New Delhi has noted all these developments and hints with interest. It sincerely welcomes Beijing’s desire to normalize relations. India, too, needs peace to enable it to tackle its many economic problems and take the country forward on the road to development and prosperity. It has, therefore, appreciated China’s reported advice to Pakistan, Nepal and Bangladesh — as also Beijing’s gesture in refraining from making any reference to Kashmir during Mr. Zhao’s visit to Islamabad. But it would like to move cautiously in the matter as its own bitter experience shows that one swallow does not make a summer. (“China may not have mentioned Kashmir on the 20th occasion,” said a top Indian source.”But what about the 21st? Can we take things for granted?”) It would thus like to be assured that there has been a genuine change of heart in China and its desire for building bridges with India is not dictated by expediency and a tactical move merely to wean India away from the Soviet Union, an old and tried friend. New Delhi is not yet convinced that Beijing’s relations with Pakistan and the US are not guided by considerations of expediency.
Much has been made by Beijing of the package deal on the border question. An impression has been sought to be created as though China’s post-Mao leaders have decided to be generous and offered something new and eminently fair to India. The truth, however, is that there is nothing new either in the proposal or in the concept behind the package deal. In April1960, Mr. Chou En-lai proposed an exchange of territories between the two sides on the basis of reciprocity. Specifically, the then Chinese Premier offered “reciprocal acceptance of present actualities” in both the eastern and western sectors. The principle underlying Mr. Chou’s offer was thus the same as that now advocated by Mr. Deng — but with one difference. What Mr. Deng is now offering India is much less than what Mr. Chou offered — an offer which Mr. Nehru and the country then turned down. Mr. Chou was willing to settle on the basis of the Line of Actual Control in 1960. Mr. Deng’s status quo today includes on the Chinese side of the western sector some 2,500 square miles of the fruits of its aggression of 1962.
New Delhi is, therefore, not enamoured of the package deal and is expected to make its stand clear to Mr. Hua. It would like the issue to be resolved on the basis of some clearly enunciated principles, such as that of watershed. Mr. Narasimha Rao and his experts are clear that India has an “impeccable case”. Some pro-Chinese Western experts have described Indian evidence as “weak”. But insofar as New Delhi is concerned even “weak evidence” is a lot better than no evidence at all (India produced some 630 pieces of evidence in support of its claims in the Western Sector as against 245 offered by the Chinese during the formal joint discussions between Indian and Chinese official prior to the 1962 conflict.) New Delhi is, therefore, expected to tell Mr. Hua politely that it would perhaps be best to carry forward the dialogue and explore other ways of resolving the border problem than the latest package deal. An accord on this point should not be difficult. Both sides seem agreed on one point: the solution of a long-standing problem cannot be clinched in one meeting!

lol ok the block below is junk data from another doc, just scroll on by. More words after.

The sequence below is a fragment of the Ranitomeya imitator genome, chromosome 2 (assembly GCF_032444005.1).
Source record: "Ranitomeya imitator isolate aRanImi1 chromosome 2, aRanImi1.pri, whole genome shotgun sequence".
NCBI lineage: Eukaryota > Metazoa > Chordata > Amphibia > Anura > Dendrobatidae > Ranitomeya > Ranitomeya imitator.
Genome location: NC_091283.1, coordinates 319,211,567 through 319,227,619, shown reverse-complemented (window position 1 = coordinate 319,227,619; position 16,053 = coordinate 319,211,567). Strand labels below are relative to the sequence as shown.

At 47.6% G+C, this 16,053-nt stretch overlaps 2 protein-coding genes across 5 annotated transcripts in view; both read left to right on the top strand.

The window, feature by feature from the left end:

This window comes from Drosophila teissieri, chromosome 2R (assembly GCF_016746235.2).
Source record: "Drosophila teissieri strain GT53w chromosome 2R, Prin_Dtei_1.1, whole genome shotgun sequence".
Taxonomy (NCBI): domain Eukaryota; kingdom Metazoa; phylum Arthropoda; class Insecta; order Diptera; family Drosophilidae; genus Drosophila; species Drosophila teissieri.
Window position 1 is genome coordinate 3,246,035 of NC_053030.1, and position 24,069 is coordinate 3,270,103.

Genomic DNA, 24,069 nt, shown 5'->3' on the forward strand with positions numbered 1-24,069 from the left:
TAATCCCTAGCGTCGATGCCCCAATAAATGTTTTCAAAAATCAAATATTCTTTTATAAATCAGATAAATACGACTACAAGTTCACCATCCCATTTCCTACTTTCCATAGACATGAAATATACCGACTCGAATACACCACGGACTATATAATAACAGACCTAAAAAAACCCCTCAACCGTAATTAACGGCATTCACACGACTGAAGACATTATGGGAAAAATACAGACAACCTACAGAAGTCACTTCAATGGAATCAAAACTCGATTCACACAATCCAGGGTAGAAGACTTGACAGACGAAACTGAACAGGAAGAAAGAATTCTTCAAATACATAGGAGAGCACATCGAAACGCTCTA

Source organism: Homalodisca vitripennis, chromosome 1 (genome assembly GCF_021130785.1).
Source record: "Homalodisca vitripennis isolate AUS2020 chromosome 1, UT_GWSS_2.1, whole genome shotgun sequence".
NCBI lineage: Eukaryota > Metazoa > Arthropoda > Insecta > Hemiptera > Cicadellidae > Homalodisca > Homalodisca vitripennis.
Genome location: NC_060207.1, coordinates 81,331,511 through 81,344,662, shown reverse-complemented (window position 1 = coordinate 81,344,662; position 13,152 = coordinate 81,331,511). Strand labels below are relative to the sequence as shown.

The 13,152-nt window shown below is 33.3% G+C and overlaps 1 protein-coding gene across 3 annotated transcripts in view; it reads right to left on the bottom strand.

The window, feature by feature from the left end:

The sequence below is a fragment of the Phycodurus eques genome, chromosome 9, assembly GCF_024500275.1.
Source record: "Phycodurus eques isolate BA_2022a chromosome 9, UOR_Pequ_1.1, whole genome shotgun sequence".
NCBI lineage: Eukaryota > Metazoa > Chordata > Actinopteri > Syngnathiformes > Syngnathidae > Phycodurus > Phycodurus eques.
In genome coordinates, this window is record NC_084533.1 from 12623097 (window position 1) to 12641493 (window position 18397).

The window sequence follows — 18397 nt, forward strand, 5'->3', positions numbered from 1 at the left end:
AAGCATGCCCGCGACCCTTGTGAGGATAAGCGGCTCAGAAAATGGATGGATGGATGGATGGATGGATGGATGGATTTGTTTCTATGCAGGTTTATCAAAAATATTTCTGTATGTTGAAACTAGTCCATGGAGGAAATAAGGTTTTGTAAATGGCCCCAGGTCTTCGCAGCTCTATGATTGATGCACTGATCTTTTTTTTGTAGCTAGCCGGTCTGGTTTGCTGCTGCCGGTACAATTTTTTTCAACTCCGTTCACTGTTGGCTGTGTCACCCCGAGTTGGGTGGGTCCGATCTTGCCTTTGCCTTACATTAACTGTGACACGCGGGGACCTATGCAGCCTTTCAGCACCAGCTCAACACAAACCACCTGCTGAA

Even a general exchange of view on global issues should be useful in a meeting of the two Foreign Ministers where both sides will largely have to play by ear in the absence of an agreed agenda. This alone should help each side to understand the perception of the other — and also help clear doubts and contradictions. New Delhi, for instance, sees an obvious contradiction in the Chinese support for US military hardware for Pakistan even as it advocates better relations between Islamabad and Delhi. Much else can be done in the field of bilateral relations even if the search for a solution of the border problem is put off to another day. A Cultural Agreement is, for instance, on the cards along the line of accords with other countries. Trade between the two countries has now increased to $100 million annually. Steps could perhaps be taken to enlarge its scope. The crucial thing, however, for the two countries is to talk to each other, not at each other. Some good is bound to come from a fresh bid to review an old and valued friendship